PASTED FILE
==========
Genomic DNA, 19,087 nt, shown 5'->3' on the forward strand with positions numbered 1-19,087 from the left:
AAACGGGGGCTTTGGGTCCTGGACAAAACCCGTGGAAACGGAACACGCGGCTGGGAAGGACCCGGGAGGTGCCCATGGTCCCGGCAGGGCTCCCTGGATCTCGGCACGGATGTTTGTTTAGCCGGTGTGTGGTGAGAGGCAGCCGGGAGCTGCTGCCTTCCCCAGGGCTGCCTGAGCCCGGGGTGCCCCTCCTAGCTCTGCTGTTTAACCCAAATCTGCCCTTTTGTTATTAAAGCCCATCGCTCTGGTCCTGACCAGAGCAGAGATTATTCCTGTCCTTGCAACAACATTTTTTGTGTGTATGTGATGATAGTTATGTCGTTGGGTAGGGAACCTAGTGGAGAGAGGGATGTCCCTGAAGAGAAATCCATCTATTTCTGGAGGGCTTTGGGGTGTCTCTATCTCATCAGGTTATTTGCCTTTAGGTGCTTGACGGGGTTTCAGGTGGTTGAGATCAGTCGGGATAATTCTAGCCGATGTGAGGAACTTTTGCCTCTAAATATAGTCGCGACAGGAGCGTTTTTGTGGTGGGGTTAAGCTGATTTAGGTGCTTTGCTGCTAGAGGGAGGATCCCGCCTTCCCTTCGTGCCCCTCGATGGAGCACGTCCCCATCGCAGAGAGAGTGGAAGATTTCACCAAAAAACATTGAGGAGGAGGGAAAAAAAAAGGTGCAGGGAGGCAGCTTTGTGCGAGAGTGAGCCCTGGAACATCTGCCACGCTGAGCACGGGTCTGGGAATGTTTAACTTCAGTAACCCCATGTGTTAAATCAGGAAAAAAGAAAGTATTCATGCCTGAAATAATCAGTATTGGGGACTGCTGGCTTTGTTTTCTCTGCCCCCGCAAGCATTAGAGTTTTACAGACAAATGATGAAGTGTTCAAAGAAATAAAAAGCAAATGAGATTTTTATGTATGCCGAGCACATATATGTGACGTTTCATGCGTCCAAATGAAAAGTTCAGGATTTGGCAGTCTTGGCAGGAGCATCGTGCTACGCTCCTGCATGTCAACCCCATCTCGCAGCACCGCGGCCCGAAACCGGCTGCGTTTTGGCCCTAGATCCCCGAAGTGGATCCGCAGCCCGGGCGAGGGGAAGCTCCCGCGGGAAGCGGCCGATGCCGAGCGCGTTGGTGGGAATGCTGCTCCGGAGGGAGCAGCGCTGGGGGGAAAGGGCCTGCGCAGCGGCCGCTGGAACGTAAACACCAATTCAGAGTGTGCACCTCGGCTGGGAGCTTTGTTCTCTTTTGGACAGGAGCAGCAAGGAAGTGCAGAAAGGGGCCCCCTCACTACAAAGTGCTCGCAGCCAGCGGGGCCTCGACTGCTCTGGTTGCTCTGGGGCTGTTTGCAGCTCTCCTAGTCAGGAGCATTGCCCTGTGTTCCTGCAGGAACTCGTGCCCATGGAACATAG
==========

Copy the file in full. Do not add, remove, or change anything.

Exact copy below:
Genomic DNA, 19,087 nt, shown 5'->3' on the forward strand with positions numbered 1-19,087 from the left:
AAACGGGGGCTTTGGGTCCTGGACAAAACCCGTGGAAACGGAACACGCGGCTGGGAAGGACCCGGGAGGTGCCCATGGTCCCGGCAGGGCTCCCTGGATCTCGGCACGGATGTTTGTTTAGCCGGTGTGTGGTGAGAGGCAGCCGGGAGCTGCTGCCTTCCCCAGGGCTGCCTGAGCCCGGGGTGCCCCTCCTAGCTCTGCTGTTTAACCCAAATCTGCCCTTTTGTTATTAAAGCCCATCGCTCTGGTCCTGACCAGAGCAGAGATTATTCCTGTCCTTGCAACAACATTTTTTGTGTGTATGTGATGATAGTTATGTCGTTGGGTAGGGAACCTAGTGGAGAGAGGGATGTCCCTGAAGAGAAATCCATCTATTTCTGGAGGGCTTTGGGGTGTCTCTATCTCATCAGGTTATTTGCCTTTAGGTGCTTGACGGGGTTTCAGGTGGTTGAGATCAGTCGGGATAATTCTAGCCGATGTGAGGAACTTTTGCCTCTAAATATAGTCGCGACAGGAGCGTTTTTGTGGTGGGGTTAAGCTGATTTAGGTGCTTTGCTGCTAGAGGGAGGATCCCGCCTTCCCTTCGTGCCCCTCGATGGAGCACGTCCCCATCGCAGAGAGAGTGGAAGATTTCACCAAAAAACATTGAGGAGGAGGGAAAAAAAAAGGTGCAGGGAGGCAGCTTTGTGCGAGAGTGAGCCCTGGAACATCTGCCACGCTGAGCACGGGTCTGGGAATGTTTAACTTCAGTAACCCCATGTGTTAAATCAGGAAAAAAGAAAGTATTCATGCCTGAAATAATCAGTATTGGGGACTGCTGGCTTTGTTTTCTCTGCCCCCGCAAGCATTAGAGTTTTACAGACAAATGATGAAGTGTTCAAAGAAATAAAAAGCAAATGAGATTTTTATGTATGCCGAGCACATATATGTGACGTTTCATGCGTCCAAATGAAAAGTTCAGGATTTGGCAGTCTTGGCAGGAGCATCGTGCTACGCTCCTGCATGTCAACCCCATCTCGCAGCACCGCGGCCCGAAACCGGCTGCGTTTTGGCCCTAGATCCCCGAAGTGGATCCGCAGCCCGGGCGAGGGGAAGCTCCCGCGGGAAGCGGCCGATGCCGAGCGCGTTGGTGGGAATGCTGCTCCGGAGGGAGCAGCGCTGGGGGGAAAGGGCCTGCGCAGCGGCCGCTGGAACGTAAACACCAATTCAGAGTGTGCACCTCGGCTGGGAGCTTTGTTCTCTTTTGGACAGGAGCAGCAAGGAAGTGCAGAAAGGGGCCCCCTCACTACAAAGTGCTCGCAGCCAGCGGGGCCTCGACTGCTCTGGTTGCTCTGGGGCTGTTTGCAGCTCTCCTAGTCAGGAGCATTGCCCTGTGTTCCTGCAGGAACTCGTGCCCATGGAACATAG